'If it ain't broken don't fix it, ' goes the old saying, and there are some things that have worked so well for so long it certainly sounds like sensible advice.
But an equally true expression might be 'engineers will always tinker no matter what' and few things are left for long without getting improved, modified or generally messed around with.
The cable percussion rig is an example of something that, aside from component materials, changed very little for perhaps a couple of thousand years until the arrival of the internal combustion engine to power the winch. Rigs have in all probability been towed and dragged to position at site, or built on the spot, since the earliest contraptions were invented.
So a rig developed by contractor Van Elle has been turning heads at the Shardlow gravel pit, operated by Hanson, 8km south of Derby in the East Midlands. The machine is being trialled making boreholes alongside a traditional Dando 2000 shell and auger rig in ground comprising topsoil over sands and gravels over marl.
'We saw people toiling with an old style rig that has hardly changed from Roman times, with slaves pulling a rope, and we thought we must be able to make something better, ' says geotechnical services division director Andrew Johnston.
The gap in the market is with window sampling, he says. 'You often come up against obstructions that you can't get through but you could with a shell and auger. So we wanted the restricted access strengths of a window sampling rig and the [penetration] strengths of shell and auger.' The cut down shell and auger rigs on sale are slow and awkward to assemble as well as needing the potentially dangerous assembly of heavy components, he says.
Fitter Graham Beardmore explains: 'We had an old tracked machine in the yard and I could see we could use it to make a small rig.' Johnstone called his bluff.
The result is the 2.5t Vetrak, a tracked cable percussion rig that in transport mode measures 1.9m high, 780mm wide and 2.8m long, meaning it can fi through a doorway.
It assembles hydraulically to 6m tall when in position and can also operate at a reduced 4m height for restricted headroom work. The rig is transported to site in a modified 10t box lorry with a string of casing.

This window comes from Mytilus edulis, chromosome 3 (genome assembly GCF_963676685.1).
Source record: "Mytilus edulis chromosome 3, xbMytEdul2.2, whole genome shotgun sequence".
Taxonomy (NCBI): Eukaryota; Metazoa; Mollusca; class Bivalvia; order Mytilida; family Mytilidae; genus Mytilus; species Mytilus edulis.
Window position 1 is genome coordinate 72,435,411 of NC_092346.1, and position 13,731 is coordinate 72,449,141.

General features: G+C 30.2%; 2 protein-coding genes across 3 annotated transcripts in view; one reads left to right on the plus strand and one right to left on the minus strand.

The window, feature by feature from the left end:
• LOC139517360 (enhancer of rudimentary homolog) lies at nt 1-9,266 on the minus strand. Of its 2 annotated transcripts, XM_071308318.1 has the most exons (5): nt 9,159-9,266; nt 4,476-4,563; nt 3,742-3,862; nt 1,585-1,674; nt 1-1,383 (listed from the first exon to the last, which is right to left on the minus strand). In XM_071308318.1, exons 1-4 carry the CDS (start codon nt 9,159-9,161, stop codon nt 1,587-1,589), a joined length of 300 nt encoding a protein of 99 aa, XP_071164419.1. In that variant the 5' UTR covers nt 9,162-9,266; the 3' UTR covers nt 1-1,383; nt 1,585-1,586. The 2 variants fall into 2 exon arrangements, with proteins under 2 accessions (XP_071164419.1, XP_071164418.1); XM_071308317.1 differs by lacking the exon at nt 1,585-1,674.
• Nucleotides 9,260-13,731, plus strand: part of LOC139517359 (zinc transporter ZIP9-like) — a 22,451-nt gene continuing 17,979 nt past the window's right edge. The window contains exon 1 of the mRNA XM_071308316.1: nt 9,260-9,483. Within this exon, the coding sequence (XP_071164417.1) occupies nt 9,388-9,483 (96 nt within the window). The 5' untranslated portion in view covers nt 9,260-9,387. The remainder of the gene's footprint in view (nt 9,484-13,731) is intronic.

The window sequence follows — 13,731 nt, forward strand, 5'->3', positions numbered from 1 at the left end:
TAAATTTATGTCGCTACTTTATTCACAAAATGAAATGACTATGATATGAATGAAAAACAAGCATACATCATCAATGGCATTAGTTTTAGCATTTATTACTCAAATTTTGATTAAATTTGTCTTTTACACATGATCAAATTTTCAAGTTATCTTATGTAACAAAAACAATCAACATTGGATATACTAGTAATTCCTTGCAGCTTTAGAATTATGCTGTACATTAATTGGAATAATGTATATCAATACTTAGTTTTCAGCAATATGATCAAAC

At the time of GE's visit, lead driller Glen Doe was putting the machine through its paces. He pointed to the Dando 2000 saying: 'These old shell and auger rigs have been going for ever and a day and nothing can touch them at what they are intended for. But you can't get on to garage [petrol station] forecourts and tight access areas.' This is where the new rig's lower 4m height comes in. A heavier sinker bar is used to make up for the reduced drop height.
Van Elle sank five gravel pit boreholes up to 15m deep and installed 50mm diameter monitoring wells in three for environmental consultant Egniol. This soil profile and groundwater monitoring project is looking at the depths of the underlying clay and its suitability for engineering purposes before possible extraction.
The scheme meant the Vetrak could drill its first onsite borehole from start to finish. 'It seems to be doing everything it is supposed to, ' says Beardmore. 'These are two of the best drillers in the country and if they're happy then it will be one of the best machines in the country. It has a couple of very minor niggles at the moment like the shape of the soil emptying spike but we'll get it all perfect.' Before the company started down the development path it looked at what the market had to offer. While other companies have single mast rigs on tracks, Beardmore says they are much bigger than the Van Elle unit.
'The only rig that comes near this lightweight one is a Dutch machine that doesn't have its own engine and power pack on tracks. Instead, these are on a trailer and the rig can only go as far as its hydraulic hoses will stretch. Also, it can only lift 1t [compared to Vetrak's 2t].' Van Elle completed its £5000 contract in September.